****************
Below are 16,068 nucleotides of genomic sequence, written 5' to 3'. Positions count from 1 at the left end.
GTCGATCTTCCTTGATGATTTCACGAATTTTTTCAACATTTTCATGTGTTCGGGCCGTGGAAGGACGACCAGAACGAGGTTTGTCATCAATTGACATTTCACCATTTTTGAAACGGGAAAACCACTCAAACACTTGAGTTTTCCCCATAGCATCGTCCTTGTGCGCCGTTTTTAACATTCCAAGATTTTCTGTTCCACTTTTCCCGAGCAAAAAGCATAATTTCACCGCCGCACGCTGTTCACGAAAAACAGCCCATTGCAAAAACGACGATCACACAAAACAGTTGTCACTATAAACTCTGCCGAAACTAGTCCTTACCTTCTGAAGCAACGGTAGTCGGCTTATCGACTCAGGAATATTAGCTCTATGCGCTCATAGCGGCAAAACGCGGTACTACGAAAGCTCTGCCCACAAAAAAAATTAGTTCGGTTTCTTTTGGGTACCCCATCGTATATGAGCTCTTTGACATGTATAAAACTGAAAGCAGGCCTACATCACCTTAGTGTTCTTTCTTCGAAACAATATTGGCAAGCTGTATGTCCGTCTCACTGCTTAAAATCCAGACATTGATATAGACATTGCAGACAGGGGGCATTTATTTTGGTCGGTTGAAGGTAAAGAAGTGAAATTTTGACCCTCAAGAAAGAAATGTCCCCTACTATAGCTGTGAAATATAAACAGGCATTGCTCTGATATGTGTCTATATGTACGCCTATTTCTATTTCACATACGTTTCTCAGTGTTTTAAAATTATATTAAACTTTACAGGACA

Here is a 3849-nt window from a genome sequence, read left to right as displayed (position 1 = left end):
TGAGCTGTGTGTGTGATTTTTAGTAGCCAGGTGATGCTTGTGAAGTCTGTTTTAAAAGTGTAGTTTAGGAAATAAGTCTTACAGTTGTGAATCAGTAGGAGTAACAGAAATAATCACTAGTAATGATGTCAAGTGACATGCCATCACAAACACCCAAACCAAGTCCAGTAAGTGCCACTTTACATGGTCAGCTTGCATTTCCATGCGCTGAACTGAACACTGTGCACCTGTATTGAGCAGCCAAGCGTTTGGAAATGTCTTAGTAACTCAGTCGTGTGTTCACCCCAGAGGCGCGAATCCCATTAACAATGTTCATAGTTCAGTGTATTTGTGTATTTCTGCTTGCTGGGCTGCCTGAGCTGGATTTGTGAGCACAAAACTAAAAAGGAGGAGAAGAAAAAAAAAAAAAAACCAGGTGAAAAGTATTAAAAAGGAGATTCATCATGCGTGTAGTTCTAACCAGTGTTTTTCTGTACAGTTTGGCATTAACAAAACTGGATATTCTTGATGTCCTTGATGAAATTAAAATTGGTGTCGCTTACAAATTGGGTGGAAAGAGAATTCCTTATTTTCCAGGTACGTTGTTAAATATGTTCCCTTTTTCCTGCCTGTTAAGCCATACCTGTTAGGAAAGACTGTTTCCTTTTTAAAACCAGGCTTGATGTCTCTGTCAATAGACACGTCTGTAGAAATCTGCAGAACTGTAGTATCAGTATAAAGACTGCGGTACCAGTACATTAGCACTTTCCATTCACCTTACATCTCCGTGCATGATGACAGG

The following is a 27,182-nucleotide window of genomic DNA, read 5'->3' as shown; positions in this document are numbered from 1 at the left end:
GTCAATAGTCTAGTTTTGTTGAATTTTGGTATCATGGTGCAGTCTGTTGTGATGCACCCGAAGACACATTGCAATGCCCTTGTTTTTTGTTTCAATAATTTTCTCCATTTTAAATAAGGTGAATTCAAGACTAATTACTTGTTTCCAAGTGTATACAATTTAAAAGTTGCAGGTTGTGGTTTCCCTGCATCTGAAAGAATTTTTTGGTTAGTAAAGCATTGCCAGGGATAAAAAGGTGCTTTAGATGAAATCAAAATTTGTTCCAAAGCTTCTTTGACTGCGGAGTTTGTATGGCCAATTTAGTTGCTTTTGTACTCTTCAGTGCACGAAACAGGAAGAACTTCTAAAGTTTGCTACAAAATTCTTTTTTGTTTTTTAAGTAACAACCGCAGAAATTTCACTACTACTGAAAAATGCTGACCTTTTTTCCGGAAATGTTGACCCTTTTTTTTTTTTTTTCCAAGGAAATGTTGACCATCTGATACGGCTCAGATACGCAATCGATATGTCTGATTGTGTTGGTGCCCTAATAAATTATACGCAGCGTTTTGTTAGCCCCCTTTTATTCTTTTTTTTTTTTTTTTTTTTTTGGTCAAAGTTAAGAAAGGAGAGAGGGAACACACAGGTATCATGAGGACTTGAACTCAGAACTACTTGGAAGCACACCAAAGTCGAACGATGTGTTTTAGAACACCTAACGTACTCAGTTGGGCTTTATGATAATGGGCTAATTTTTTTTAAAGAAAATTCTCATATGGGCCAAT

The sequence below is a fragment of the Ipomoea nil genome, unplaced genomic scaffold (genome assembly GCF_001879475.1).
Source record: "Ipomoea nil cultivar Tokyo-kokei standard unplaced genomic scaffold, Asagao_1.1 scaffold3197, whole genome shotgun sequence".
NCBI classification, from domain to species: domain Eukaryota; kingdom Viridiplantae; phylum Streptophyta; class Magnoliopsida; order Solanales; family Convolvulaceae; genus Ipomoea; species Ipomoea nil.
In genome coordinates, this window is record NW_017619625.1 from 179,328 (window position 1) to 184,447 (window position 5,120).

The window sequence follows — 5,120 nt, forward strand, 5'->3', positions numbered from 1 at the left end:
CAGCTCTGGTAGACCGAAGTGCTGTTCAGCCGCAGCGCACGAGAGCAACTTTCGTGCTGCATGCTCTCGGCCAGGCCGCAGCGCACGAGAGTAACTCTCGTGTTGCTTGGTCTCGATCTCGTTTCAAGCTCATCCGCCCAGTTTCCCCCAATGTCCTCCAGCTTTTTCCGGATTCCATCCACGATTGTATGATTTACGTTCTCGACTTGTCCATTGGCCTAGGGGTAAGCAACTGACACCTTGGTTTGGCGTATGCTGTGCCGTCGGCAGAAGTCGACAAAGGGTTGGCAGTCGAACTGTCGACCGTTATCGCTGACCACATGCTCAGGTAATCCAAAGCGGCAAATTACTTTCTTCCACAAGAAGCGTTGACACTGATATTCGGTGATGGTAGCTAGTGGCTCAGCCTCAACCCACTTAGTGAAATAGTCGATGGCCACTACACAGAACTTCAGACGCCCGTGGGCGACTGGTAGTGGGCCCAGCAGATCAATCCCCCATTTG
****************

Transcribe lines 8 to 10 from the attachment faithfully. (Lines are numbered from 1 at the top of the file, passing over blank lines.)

Source record: "Ipomoea nil cultivar Tokyo-kokei standard unplaced genomic scaffold, Asagao_1.1 scaffold3197, whole genome shotgun sequence".
NCBI classification, from domain to species: domain Eukaryota; kingdom Viridiplantae; phylum Streptophyta; class Magnoliopsida; order Solanales; family Convolvulaceae; genus Ipomoea; species Ipomoea nil.
In genome coordinates, this window is record NW_017619625.1 from 179,328 (window position 1) to 184,447 (window position 5,120).